A company that sells "green" products ought to move them to market in a similar fashion. That, at least, is the philosophy of Kranz Inc., a distributor of industrial packaging and cleaning supply systems.
Founded in 1850, Racine, Wis.-based Kranz predates the era of environmental awareness. In fact, the company claims to be the nation's oldest continuously operating distributor of supplies and materials. Today, it directly serves a market that covers much of Wisconsin, Illinois and Indiana, with wider exposure by way of an industry cooperative known as Network Services Co. Customers include companies in the healthcare, education, manufacturing, hospitality and contract cleaning sectors.
Even with 159 years of experience, Kranz hasn't grown complacent. It regularly benchmarks its logistics operations against others in the industry, with a goal of staying in the top 10 percent in terms of performance.
One recent benchmarking exercise gave Kranz cause for dissatisfaction. It found itself lagging competitors in the efficiency of its warehouse and delivery operations. "We noted that we were spending a lot more money on that function than other companies," recalls Jeff Neubauer, Kranz's chief executive officer. "So we knew we had an issue."
Some of the symptoms were obvious. A number of pallet loads were being handled twice within the warehouse. Certain orders were arriving too late in the day for Kranz to route them optimally. Company trucks were returning to the warehouse with unloaded product, because they didn't make it to the customer's location in time. Then they would deliver a second time. Not only was the system wasting money, it was burning extra fuel and generating additional pollution - hardly a favorable situation for a self-professed "green" company.
"We wanted to reduce our carbon footprint," Neubauer says. "A huge part of sustainability is all about eliminating waste."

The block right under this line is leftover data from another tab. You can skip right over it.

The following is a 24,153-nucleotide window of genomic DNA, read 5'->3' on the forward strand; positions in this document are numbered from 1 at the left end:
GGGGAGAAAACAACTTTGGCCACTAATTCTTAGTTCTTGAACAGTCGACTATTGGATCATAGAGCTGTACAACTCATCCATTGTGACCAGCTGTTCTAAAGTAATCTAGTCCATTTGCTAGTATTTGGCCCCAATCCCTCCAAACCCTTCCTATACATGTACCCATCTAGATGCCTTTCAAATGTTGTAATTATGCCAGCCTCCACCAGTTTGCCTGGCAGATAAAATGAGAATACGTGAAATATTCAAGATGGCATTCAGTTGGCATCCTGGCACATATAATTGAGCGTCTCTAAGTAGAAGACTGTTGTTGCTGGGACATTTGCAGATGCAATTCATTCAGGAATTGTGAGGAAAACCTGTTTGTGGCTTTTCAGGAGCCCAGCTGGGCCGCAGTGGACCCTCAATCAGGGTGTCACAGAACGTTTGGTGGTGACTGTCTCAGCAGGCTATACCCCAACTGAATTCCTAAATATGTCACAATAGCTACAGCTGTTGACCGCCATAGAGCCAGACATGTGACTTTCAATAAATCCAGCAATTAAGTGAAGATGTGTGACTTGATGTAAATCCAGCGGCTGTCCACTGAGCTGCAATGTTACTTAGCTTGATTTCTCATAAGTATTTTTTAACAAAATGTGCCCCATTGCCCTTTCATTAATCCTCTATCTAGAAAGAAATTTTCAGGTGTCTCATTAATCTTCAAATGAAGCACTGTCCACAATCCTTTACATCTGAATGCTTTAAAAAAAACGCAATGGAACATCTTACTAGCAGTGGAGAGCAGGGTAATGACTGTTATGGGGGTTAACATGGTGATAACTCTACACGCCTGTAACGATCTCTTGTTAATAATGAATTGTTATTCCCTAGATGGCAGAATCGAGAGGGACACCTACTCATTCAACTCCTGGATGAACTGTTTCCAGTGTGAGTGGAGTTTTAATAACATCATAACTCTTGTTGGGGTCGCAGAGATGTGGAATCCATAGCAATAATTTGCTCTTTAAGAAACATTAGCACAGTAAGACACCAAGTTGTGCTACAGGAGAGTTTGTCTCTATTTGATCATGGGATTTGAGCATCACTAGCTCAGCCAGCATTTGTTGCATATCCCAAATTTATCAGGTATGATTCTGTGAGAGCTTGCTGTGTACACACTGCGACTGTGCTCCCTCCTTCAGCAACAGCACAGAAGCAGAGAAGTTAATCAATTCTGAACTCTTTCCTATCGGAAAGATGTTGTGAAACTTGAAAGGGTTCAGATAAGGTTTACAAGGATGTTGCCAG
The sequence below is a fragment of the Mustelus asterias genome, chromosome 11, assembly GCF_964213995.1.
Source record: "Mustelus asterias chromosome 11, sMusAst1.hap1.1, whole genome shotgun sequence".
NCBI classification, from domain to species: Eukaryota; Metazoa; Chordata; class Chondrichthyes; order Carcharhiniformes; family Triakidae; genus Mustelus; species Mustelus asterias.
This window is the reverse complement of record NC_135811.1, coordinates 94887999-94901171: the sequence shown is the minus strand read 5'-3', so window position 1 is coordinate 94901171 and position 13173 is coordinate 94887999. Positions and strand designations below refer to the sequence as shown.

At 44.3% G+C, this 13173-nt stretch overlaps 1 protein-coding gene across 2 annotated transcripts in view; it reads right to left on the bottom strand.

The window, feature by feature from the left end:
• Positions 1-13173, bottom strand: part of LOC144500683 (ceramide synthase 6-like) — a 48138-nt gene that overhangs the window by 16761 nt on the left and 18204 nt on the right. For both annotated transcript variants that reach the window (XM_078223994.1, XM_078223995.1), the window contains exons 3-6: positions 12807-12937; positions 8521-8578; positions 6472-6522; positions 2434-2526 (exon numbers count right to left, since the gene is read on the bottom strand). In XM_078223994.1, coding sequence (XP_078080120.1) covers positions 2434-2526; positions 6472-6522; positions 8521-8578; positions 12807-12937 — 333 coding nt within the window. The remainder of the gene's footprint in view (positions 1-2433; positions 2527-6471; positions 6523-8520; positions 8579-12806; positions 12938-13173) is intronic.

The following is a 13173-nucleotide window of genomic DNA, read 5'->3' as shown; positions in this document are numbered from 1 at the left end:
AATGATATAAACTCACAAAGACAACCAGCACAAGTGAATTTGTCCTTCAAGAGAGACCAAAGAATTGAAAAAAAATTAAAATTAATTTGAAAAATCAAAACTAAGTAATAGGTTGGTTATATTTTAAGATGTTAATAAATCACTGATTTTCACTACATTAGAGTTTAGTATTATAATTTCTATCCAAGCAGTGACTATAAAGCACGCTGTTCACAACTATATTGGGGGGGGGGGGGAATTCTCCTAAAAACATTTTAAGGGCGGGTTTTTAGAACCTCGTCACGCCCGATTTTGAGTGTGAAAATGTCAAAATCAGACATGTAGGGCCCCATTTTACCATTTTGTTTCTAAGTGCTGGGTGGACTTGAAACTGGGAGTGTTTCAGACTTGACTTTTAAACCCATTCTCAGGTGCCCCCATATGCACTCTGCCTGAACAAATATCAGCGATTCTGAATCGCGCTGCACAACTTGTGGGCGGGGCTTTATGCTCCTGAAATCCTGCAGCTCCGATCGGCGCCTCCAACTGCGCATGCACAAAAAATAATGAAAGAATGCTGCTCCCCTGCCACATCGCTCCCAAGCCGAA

Seeking an outsider's perspective, Neubauer turned for help to Network Services, the 40-year-old, Chicago-based coop whose 70 members account for more than $7bn in sales. Collectively, Network Services is the largest supplier of paper and janitorial products in the U.S. So it was a good resource for advising Kranz on how to retool its logistics operations.
One member of the coop recommended that Neubauer look up Tom Zosel Associates. Based in Long Grove, Ill., TZA is a logistics consulting firm with experience in transportation design, productivity enhancement and strategic planning. Neubauer's call to TZA vice president John Platz proved fortuitous: Platz lived in Wisconsin, not far from Kranz.
Platz's strategy for addressing the situation gave new meaning to the term "hands-on." Beginning in October 2007, he actually became Kranz's head of logistics for three months. During that period, he scrutinized each aspect of the operation. He spent time with both the day and night shifts at the warehouse. He accompanied drivers on their routes, to understand how deliveries were made and what kind of equipment was needed. From that experience came a set of conclusions on how Kranz could whip its logistics program into shape.
One obvious problem was the 5 p.m. cutoff time for customer orders. The warehouse night shift began work at 5:30 p.m., as mandated by the company's union contract. But the first shipments of the night had to be on the floor by then, Platz says, resulting in a schedule that didn't allow for proper routing. Kranz would simply print out orders and instruct workers to route and load those shipments on the fly.
"We started dropping pallets, labeling by hand," Platz says. "What happened is, the whole dock would fill up with unrouted pallets of products." Finding the right pallet for any given truck could back up the whole system.
Further down the line, the effects of such inefficiencies would compound. Trucks weren't being fully utilized, and Kranz had to supplement its private fleet with units from an outside local-delivery carrier.
The Only Solution
Not wanting to challenge union work rules, the company had only one other alternative: push back the cutoff time for orders. For obvious reasons, notes Platz, such an idea tends to make sales staff nervous. But he didn't see the change as a problem. "It's not really a big issue," he says. "It's just a perceived issue."
In fact, Kranz moved the cutoff time from 5:00 p.m. to 4:00 p.m. without alienating any customers. Most orders were already in by 3:00 anyway, Platz says. The rest were given a brief transition period, where the deadline went to 4:30. After that, the system ran smoothly. Platz says the change, which was made in close cooperation with sales, led to a 20-percent reduction in the time required to sort and load pallets.
"We used to spend two hours a night just loading trucks," he says. "Now, as we get the orders, we fill the truck. We started making all of our departure times."